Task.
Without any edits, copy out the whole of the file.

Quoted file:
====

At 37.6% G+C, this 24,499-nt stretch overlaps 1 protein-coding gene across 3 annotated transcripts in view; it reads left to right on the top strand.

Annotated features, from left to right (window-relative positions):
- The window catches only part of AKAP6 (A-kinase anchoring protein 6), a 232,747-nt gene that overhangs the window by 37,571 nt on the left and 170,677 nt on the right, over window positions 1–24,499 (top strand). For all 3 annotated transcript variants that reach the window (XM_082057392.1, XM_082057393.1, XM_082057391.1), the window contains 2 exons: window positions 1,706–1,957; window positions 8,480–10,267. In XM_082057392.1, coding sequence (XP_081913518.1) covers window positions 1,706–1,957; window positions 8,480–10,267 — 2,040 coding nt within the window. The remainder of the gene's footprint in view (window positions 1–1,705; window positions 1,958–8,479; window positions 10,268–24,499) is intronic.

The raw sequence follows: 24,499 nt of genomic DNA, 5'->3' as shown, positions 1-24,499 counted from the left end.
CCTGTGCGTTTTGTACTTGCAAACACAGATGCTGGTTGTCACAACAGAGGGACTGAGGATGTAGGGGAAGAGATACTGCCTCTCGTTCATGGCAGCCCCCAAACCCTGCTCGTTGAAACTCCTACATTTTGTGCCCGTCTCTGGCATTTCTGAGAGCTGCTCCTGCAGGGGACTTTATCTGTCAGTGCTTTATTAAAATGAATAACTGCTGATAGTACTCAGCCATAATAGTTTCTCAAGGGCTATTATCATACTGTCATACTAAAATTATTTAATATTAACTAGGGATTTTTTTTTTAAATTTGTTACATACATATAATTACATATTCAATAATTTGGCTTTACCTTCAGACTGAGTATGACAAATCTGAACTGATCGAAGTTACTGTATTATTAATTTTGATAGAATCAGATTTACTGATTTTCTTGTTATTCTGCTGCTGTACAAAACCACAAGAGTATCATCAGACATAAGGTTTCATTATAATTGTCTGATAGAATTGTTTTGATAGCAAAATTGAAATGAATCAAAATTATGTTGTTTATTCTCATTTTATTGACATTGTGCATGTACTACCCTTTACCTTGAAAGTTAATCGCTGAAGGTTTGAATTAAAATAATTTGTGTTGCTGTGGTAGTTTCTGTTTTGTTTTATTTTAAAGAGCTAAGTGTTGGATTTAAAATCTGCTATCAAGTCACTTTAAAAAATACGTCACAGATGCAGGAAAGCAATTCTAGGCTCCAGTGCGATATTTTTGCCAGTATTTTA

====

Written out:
At 37.6% G+C, this 24,499-nt stretch overlaps 1 protein-coding gene across 3 annotated transcripts in view; it reads left to right on the top strand.

Annotated features, from left to right (window-relative positions):
- The window catches only part of AKAP6 (A-kinase anchoring protein 6), a 232,747-nt gene that overhangs the window by 37,571 nt on the left and 170,677 nt on the right, over window positions 1–24,499 (top strand). For all 3 annotated transcript variants that reach the window (XM_082057392.1, XM_082057393.1, XM_082057391.1), the window contains 2 exons: window positions 1,706–1,957; window positions 8,480–10,267. In XM_082057392.1, coding sequence (XP_081913518.1) covers window positions 1,706–1,957; window positions 8,480–10,267 — 2,040 coding nt within the window. The remainder of the gene's footprint in view (window positions 1–1,705; window positions 1,958–8,479; window positions 10,268–24,499) is intronic.

The raw sequence follows: 24,499 nt of genomic DNA, 5'->3' as shown, positions 1-24,499 counted from the left end.
CCTGTGCGTTTTGTACTTGCAAACACAGATGCTGGTTGTCACAACAGAGGGACTGAGGATGTAGGGGAAGAGATACTGCCTCTCGTTCATGGCAGCCCCCAAACCCTGCTCGTTGAAACTCCTACATTTTGTGCCCGTCTCTGGCATTTCTGAGAGCTGCTCCTGCAGGGGACTTTATCTGTCAGTGCTTTATTAAAATGAATAACTGCTGATAGTACTCAGCCATAATAGTTTCTCAAGGGCTATTATCATACTGTCATACTAAAATTATTTAATATTAACTAGGGATTTTTTTTTTAAATTTGTTACATACATATAATTACATATTCAATAATTTGGCTTTACCTTCAGACTGAGTATGACAAATCTGAACTGATCGAAGTTACTGTATTATTAATTTTGATAGAATCAGATTTACTGATTTTCTTGTTATTCTGCTGCTGTACAAAACCACAAGAGTATCATCAGACATAAGGTTTCATTATAATTGTCTGATAGAATTGTTTTGATAGCAAAATTGAAATGAATCAAAATTATGTTGTTTATTCTCATTTTATTGACATTGTGCATGTACTACCCTTTACCTTGAAAGTTAATCGCTGAAGGTTTGAATTAAAATAATTTGTGTTGCTGTGGTAGTTTCTGTTTTGTTTTATTTTAAAGAGCTAAGTGTTGGATTTAAAATCTGCTATCAAGTCACTTTAAAAAATACGTCACAGATGCAGGAAAGCAATTCTAGGCTCCAGTGCGATATTTTTGCCAGTATTTTA